Geneva: The United Nations High Commissioner for Human Rights has said it is analysing the contents of the new National Security Law that was adopted very carefully by China recently in terms of its compliance with the international human rights obligations applicable to the Hong Kong Special Administrative Region (HKSAR).
"We are alarmed that arrests are already being made under the law with immediate effect, when there is not full information and understanding of the scope of the offences," read the statement released.
"We note the law's explicit affirmation that human rights -- in particular fundamental freedoms (in article 4), the presumption of innocence and due process rights (in article 5), and fair trial rights (in article 58) shall be protected and that the provisions in the two International Covenants on Civil and Political Rights and on Economic, Social and Cultural rights shall remain protected in Hong Kong (in article 4). We hope these provisions are interpreted in a way that does indeed give full effect to the binding provisions contained in the two international Covenants," the UN body said.
On a preliminary analysis, the UN body said it is concerned that the definition of some of the offences contained in the law are vague and overly broad.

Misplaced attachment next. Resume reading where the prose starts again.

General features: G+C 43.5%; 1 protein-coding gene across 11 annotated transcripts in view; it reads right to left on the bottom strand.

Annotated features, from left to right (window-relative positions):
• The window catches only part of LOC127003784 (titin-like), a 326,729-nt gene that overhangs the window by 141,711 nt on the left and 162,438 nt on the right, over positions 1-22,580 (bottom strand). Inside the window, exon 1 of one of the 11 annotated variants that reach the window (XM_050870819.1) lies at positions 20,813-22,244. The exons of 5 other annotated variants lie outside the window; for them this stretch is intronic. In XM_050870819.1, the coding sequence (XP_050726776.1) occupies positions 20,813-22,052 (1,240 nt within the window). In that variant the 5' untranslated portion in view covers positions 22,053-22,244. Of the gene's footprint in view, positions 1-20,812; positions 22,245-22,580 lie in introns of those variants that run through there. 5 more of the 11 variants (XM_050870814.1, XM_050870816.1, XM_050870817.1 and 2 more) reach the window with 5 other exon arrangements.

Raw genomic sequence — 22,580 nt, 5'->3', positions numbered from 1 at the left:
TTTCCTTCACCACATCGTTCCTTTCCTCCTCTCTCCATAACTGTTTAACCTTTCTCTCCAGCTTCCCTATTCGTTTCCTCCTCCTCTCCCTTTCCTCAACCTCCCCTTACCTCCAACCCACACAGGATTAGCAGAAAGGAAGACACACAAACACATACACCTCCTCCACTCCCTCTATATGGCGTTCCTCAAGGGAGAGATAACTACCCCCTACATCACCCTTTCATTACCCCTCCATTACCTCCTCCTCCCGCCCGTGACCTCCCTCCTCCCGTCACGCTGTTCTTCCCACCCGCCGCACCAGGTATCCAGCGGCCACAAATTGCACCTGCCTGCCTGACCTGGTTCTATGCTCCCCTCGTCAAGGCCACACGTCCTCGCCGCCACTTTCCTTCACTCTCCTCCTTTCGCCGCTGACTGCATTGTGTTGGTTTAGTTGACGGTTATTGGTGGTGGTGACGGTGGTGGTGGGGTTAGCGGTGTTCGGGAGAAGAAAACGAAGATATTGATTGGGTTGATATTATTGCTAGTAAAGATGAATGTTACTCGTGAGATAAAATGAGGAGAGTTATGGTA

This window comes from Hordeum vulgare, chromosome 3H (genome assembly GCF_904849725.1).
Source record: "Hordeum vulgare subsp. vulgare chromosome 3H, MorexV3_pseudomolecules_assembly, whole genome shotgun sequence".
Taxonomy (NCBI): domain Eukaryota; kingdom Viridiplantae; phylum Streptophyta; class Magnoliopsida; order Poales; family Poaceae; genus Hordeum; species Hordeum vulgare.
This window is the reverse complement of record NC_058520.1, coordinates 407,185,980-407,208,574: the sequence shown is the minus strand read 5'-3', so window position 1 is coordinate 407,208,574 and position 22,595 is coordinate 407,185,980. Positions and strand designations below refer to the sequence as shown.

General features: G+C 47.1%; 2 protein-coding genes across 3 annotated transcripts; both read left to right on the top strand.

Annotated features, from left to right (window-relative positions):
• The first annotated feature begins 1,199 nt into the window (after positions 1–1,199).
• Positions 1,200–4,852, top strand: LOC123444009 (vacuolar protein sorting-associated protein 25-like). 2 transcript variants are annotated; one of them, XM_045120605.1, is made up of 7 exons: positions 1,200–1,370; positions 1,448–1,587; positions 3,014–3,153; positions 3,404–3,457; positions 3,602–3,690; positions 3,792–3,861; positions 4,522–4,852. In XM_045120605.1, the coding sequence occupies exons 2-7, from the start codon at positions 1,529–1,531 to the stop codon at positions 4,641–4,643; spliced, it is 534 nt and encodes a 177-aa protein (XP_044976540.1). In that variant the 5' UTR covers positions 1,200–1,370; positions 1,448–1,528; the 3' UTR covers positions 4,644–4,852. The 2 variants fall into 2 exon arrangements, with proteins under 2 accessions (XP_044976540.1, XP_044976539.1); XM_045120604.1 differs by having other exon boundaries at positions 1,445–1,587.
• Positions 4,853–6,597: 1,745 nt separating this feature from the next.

"This may lead to discriminatory or arbitrary interpretation and enforcement of the law, which could undermine human rights protection. It is essential that offences created under national security legislation comply with the legality principle, enshrined in article 15 (1) of the International Covenant on Civil and Political Rights," read the statement.
- Kim Jong Un appoints Kim Tok Hun new premier of North Korean cabinet – Reports
- North Korea lifts coronavirus-linked lockdown from Kaesong border city
- Joe Biden picks US Senator Kamala Harris as Vice Presidential candidate
- Pakistan FM Qureshi's remarks on Saudi Arabia triggers criticism within
- Five Eyes alliance slams decision to postpone Hong Kong polls